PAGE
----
8) Leverage gifting to family members utilizing annual gift exclusion (including 529 plans)

Most people are aware they can gift up to $15,000 per person per year; this is known as the annual gift exclusion. This amount also functions as the upper threshold for funding 529 plans for the future college education of children or grandchildren (although five years’ worth of gifting can be front-loaded).

What better time to gift or buy stocks and stock mutual funds than during a stock market correction or bear market? If an investment has dropped in value from, say, $18,000 to $15,000, it could be gifted at that time. When the market recovers, the person has leveraged the gift—effectively gifting an investment worth more than the temporary lower value at the time of the market drop. Funding a 529 plan at a market low accomplishes the same thing—buying when prices are low so that the value after the market rebound is greater than the amount of the gift.

9) Transfer assets to an Irrevocable Trust

Another estate planning technique is to transfer a house, stocks, or other appreciating assets into an irrevocable trust. There is no estate tax advantage for the transfer itself, but again, the benefit is that when prices rise after the transfer, all that appreciation value is outside of the estate of the person making the transfer.

Estate planning professionals call this an “estate freeze,” as the value of the asset being transferred is frozen as of the date of the transfer. All subsequent growth will not be part of the taxable estate.

10) Create and fund a GRAT (Grantor Retained Annuity Trust)

A GRAT is an advanced estate planning tool for people with a taxable gross estate (greater than $11.58 million per person for 2020), especially for those who live in a state with a state estate tax and a low exemption amount. Without going into great detail, an investor funds a GRAT with stock or stock mutual funds and gets paid back from the GRAT the entire amount, plus interest.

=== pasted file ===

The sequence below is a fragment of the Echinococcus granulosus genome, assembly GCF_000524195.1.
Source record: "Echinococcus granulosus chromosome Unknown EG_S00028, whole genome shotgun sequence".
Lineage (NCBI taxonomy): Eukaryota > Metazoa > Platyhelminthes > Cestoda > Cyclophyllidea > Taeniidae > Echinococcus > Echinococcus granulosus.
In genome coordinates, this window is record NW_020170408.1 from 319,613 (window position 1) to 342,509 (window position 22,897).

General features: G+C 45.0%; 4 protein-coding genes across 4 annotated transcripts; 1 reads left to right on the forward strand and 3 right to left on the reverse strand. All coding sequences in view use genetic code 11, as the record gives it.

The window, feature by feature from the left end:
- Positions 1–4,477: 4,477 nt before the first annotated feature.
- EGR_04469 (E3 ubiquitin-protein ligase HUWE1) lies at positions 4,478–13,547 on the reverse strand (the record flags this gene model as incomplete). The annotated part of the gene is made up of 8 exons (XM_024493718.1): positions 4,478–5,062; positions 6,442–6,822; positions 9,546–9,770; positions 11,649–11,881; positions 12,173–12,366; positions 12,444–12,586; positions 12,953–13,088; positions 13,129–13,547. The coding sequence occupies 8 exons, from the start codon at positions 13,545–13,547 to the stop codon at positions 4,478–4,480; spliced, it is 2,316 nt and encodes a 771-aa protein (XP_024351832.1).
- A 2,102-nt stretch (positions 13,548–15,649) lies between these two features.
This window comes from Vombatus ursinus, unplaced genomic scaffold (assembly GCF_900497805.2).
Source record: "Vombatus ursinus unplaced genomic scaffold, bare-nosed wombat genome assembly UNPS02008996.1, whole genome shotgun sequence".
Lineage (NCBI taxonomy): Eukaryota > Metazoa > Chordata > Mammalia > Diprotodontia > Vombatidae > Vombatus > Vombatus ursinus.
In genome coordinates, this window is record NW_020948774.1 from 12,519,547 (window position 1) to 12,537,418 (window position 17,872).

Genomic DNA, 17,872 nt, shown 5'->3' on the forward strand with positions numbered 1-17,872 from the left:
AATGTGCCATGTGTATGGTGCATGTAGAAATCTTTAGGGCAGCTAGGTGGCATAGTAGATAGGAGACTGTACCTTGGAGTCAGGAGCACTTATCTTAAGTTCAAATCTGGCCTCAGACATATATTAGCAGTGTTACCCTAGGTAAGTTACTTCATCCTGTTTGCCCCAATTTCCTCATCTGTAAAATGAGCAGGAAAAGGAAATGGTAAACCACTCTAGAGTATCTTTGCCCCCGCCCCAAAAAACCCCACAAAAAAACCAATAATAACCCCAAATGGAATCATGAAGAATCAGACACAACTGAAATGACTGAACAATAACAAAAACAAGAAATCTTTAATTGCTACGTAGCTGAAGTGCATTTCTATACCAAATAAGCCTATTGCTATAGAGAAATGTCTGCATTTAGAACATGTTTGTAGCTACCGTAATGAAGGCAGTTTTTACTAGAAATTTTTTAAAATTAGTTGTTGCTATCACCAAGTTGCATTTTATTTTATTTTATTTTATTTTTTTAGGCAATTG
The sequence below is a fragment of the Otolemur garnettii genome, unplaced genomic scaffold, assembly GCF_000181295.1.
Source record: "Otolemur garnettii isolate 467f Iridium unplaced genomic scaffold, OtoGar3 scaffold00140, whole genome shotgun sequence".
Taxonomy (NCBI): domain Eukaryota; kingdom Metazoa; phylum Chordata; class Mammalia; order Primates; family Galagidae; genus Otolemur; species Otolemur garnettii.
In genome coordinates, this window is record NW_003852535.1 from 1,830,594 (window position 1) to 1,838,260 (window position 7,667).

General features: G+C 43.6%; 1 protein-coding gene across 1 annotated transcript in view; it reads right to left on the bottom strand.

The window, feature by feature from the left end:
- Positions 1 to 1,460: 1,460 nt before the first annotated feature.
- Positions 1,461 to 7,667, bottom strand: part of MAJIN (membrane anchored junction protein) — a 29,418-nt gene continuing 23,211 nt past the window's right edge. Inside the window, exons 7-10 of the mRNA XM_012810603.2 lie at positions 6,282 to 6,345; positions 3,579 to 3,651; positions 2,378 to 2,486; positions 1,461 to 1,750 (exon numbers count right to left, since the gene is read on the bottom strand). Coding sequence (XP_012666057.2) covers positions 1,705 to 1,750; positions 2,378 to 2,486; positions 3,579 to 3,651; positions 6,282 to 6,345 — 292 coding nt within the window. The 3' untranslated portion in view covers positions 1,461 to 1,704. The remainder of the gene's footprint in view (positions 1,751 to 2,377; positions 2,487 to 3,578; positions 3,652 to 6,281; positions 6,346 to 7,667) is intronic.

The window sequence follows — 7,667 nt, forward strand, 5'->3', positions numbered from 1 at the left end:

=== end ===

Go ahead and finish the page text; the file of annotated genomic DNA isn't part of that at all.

The interest rate is based on the published Internal Revenue Code (I.R.C.) §7520 rate, currently about 1.8% (March 2020). If the appreciation on the asset donated to the GRAT exceeds 1.8%, then all of the excess appreciation goes to the heirs. Better yet, there is no taxable gift and the excess appreciation is not subject to estate taxes.

The GRAT term can be two years, five years, 10 years or more. At the end of the term, the amount left in the GRAT goes to the heirs designated in the document.

Thus, when the market declines and stock prices are temporarily low, it presents a tremendous opportunity to benefit from the eventual recovery.


All ten of the strategies above have similar themes. These include the estate freeze, the leveraged gift, or the concept of selling bad investments and buying good investments at low prices. In addition, tax considerations are an important part of these ideas.

If market declines were permanent, none of this would be good advice. However, since throughout history stock markets around the world have shown tremendous resilience and a persistent upward trajectory, it is a valid assumption to believe that good businesses will do whatever it takes to optimize profits. Stock prices and company profits are related (the “price-earnings” or “P/E” ratio). Thus, as profits improve, stock prices also generally move up.

The primary way to protect a portfolio from steep declines is by means of the asset allocation. The number one decision in asset allocation is the percentage allocated to bonds. When the stock market goes down, bonds don’t just “sit there”; they often actually go up in value. Why? Because institutional investors sell stocks, and with the proceeds they buy bonds, which causes the prices of bonds to rise.

An excellent illustration of this principle at work is seen in what happened from the peak of the stock market in October 2007 through the bottom in March 2009, and subsequent years. A portfolio invested 100% in the S&P 500 Index lost 55% from peak to trough, and it took three years to get back to even.

Alternatively, a 60/40 portfolio (60% stocks/40% bonds) only lost 25%, and took 18 months to recover. Finally a 40/60 portfolio lost only 15% and was back to even in just eight months. (J.P. Morgan “Guide to the Markets”, 1Q 2020, page 64)

Of course, in subsequent years the S&P 500 Index significantly out-performed both a 60/40 and a 40/60. But this example illustrates how important it is to get the asset allocation right, according to an investor’s investment objectives, and their tolerance for market declines.

This is intended for informational purposes only and should not be construed as personalized investment, tax, or financial advice. Please consult your investment, tax, and financial professionals regarding your unique situation.